Communities of practice for supporting rangatahi
Published: July 22, 2021
A series of wānanga around the motu have brought together hundreds of kaimahi from community organisations working to support rangatahi leaving care or youth justice.
A network of support
Regional hui hosted with partner organisations have provided an opportunity to share ways of working and whanaungatanga between kaimahi in each rohe, and fostered a community of practice to impact rangatahi.
The Transition Support Service is delivered by experts in supporting rangatahi to identify and achieve their goals. Oranga Tamariki has grown the network of support for rangatahi with 62 providers to date around the motu that are walking alongside over 1200 rangatahi in their local communities.
Supportive accommodation options to provide a gradual and safe transition to adulthood is a key part of the service and accommodation providers also attended the wānanga.
A sacred time
With support from the Transition Support Service, Highbury Whānau Centre hosted the central region wānanga in Palmerston North and developed the two-day programme. A welcoming and inclusive space enabled the sharing of challenges and opportunities in supporting rangatahi at a critical time for their life outcomes.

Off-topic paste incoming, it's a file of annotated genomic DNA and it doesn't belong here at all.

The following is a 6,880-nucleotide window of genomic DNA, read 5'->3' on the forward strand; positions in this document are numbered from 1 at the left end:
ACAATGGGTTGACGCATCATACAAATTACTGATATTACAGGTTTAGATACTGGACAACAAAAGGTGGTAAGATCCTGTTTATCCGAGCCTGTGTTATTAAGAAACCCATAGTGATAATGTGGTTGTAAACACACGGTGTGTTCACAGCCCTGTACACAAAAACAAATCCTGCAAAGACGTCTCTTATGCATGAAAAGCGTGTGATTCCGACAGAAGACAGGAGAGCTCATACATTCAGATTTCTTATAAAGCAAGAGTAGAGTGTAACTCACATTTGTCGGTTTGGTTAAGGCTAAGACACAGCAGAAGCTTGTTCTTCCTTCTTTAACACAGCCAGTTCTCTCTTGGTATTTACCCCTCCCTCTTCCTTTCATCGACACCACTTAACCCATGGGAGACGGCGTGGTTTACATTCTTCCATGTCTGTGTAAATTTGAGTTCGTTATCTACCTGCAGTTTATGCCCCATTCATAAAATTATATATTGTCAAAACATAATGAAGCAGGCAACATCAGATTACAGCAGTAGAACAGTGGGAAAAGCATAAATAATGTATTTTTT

One of the Centre’s Transition Workers (TWs), Reweti Arapere, said at the event that when rangatahi are transitioning, as a rite of passage into adulthood, it is a space of tapu.
“Like the tapu of the top of a building or house; it is a time that involves a lot of karakia, a lot of kai and wai.”
“It’s heavy work and there’s lots of work to be done... each of us here have our contribution to this kaupapa.”
The Transition Support Service is a real pathfinder of change and will make a real difference going forward.Steve O’Conner, Challenge 2000
Connecting and learning
At the central region wānanga, participants took part in a ‘speed dating’ whanaungatanga activity, and absorbed information on types of custody orders as well as resources and support available under the Transition Support Service.
On day two, kaimahi heard from a panel of experts from the Transition Support Service team on topics including emergency housing, supported accommodation, remaining with, or returning to live with a trusted adult, supported employment, and across-agency mahi that supports a successful transition to adulthood.
Café-style workshops were held to facilitate discussion on different aspects of the service such as best practice for planning for transition and the dedicated Transition Support Helpline at the National Contact Centre.
A wave of hope
One of the attendees, Steve O’Conner from Wellington Youth Development, Community and Family Social Work Agency Challenge 2000 said it was great to be at the hui to see people who have the passion and hope for rangatahi.
“One of the biggest challenges for us is to maintain hope for a better future. A wave of hope is what we need to have in this country, and we are part of this wave.”
“The Transition Support Service is a real pathfinder of change and will make a real difference going forward.”